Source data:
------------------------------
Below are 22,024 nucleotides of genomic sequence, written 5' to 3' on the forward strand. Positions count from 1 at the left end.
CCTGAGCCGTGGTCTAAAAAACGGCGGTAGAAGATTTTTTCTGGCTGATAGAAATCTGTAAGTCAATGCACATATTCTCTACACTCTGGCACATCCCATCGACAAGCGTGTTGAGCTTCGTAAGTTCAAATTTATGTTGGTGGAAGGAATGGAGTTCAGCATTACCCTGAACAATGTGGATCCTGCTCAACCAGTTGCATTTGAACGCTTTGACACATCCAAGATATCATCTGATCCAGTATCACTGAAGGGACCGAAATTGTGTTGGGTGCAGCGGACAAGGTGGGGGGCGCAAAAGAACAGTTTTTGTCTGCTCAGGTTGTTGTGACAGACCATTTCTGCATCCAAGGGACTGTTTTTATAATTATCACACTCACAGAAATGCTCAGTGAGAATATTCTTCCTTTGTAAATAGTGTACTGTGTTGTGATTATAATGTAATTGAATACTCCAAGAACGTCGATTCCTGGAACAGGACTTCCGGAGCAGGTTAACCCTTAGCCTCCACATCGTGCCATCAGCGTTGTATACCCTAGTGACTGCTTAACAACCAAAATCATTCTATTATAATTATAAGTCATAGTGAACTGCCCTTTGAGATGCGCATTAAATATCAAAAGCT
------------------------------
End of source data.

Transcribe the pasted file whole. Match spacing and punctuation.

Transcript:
Below are 22,024 nucleotides of genomic sequence, written 5' to 3' on the forward strand. Positions count from 1 at the left end.
CCTGAGCCGTGGTCTAAAAAACGGCGGTAGAAGATTTTTTCTGGCTGATAGAAATCTGTAAGTCAATGCACATATTCTCTACACTCTGGCACATCCCATCGACAAGCGTGTTGAGCTTCGTAAGTTCAAATTTATGTTGGTGGAAGGAATGGAGTTCAGCATTACCCTGAACAATGTGGATCCTGCTCAACCAGTTGCATTTGAACGCTTTGACACATCCAAGATATCATCTGATCCAGTATCACTGAAGGGACCGAAATTGTGTTGGGTGCAGCGGACAAGGTGGGGGGCGCAAAAGAACAGTTTTTGTCTGCTCAGGTTGTTGTGACAGACCATTTCTGCATCCAAGGGACTGTTTTTATAATTATCACACTCACAGAAATGCTCAGTGAGAATATTCTTCCTTTGTAAATAGTGTACTGTGTTGTGATTATAATGTAATTGAATACTCCAAGAACGTCGATTCCTGGAACAGGACTTCCGGAGCAGGTTAACCCTTAGCCTCCACATCGTGCCATCAGCGTTGTATACCCTAGTGACTGCTTAACAACCAAAATCATTCTATTATAATTATAAGTCATAGTGAACTGCCCTTTGAGATGCGCATTAAATATCAAAAGCT